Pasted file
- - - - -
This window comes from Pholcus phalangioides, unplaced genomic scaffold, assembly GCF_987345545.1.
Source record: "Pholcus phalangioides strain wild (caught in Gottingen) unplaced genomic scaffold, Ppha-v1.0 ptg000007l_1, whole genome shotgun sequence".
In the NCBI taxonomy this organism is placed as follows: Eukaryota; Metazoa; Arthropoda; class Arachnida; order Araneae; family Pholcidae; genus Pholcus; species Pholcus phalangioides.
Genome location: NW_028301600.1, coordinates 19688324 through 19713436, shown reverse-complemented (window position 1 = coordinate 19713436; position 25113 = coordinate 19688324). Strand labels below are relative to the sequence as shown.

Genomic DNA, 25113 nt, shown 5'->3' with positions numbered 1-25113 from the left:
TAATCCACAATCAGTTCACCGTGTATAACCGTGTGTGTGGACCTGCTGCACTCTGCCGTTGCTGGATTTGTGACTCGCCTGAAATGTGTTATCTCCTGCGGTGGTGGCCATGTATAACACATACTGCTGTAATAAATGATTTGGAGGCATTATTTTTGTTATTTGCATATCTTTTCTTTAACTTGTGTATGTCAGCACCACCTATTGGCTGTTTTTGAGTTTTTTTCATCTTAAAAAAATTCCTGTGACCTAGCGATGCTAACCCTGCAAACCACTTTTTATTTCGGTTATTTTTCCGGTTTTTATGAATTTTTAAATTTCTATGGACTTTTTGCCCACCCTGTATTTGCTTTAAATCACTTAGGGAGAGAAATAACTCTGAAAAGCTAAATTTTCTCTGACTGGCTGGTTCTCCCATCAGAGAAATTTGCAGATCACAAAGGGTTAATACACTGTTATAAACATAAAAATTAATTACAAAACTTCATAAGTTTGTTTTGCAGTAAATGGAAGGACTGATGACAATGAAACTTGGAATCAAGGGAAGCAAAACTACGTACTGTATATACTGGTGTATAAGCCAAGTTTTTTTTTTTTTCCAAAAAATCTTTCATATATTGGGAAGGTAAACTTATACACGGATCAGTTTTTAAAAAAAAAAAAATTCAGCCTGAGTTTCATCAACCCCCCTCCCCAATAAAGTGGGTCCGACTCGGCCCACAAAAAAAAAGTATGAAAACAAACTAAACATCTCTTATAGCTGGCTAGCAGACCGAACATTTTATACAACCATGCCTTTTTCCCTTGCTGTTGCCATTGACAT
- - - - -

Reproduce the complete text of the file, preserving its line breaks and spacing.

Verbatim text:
This window comes from Pholcus phalangioides, unplaced genomic scaffold, assembly GCF_987345545.1.
Source record: "Pholcus phalangioides strain wild (caught in Gottingen) unplaced genomic scaffold, Ppha-v1.0 ptg000007l_1, whole genome shotgun sequence".
In the NCBI taxonomy this organism is placed as follows: Eukaryota; Metazoa; Arthropoda; class Arachnida; order Araneae; family Pholcidae; genus Pholcus; species Pholcus phalangioides.
Genome location: NW_028301600.1, coordinates 19688324 through 19713436, shown reverse-complemented (window position 1 = coordinate 19713436; position 25113 = coordinate 19688324). Strand labels below are relative to the sequence as shown.

Genomic DNA, 25113 nt, shown 5'->3' with positions numbered 1-25113 from the left:
TAATCCACAATCAGTTCACCGTGTATAACCGTGTGTGTGGACCTGCTGCACTCTGCCGTTGCTGGATTTGTGACTCGCCTGAAATGTGTTATCTCCTGCGGTGGTGGCCATGTATAACACATACTGCTGTAATAAATGATTTGGAGGCATTATTTTTGTTATTTGCATATCTTTTCTTTAACTTGTGTATGTCAGCACCACCTATTGGCTGTTTTTGAGTTTTTTTCATCTTAAAAAAATTCCTGTGACCTAGCGATGCTAACCCTGCAAACCACTTTTTATTTCGGTTATTTTTCCGGTTTTTATGAATTTTTAAATTTCTATGGACTTTTTGCCCACCCTGTATTTGCTTTAAATCACTTAGGGAGAGAAATAACTCTGAAAAGCTAAATTTTCTCTGACTGGCTGGTTCTCCCATCAGAGAAATTTGCAGATCACAAAGGGTTAATACACTGTTATAAACATAAAAATTAATTACAAAACTTCATAAGTTTGTTTTGCAGTAAATGGAAGGACTGATGACAATGAAACTTGGAATCAAGGGAAGCAAAACTACGTACTGTATATACTGGTGTATAAGCCAAGTTTTTTTTTTTTTCCAAAAAATCTTTCATATATTGGGAAGGTAAACTTATACACGGATCAGTTTTTAAAAAAAAAAAAATTCAGCCTGAGTTTCATCAACCCCCCTCCCCAATAAAGTGGGTCCGACTCGGCCCACAAAAAAAAAGTATGAAAACAAACTAAACATCTCTTATAGCTGGCTAGCAGACCGAACATTTTATACAACCATGCCTTTTTCCCTTGCTGTTGCCATTGACAT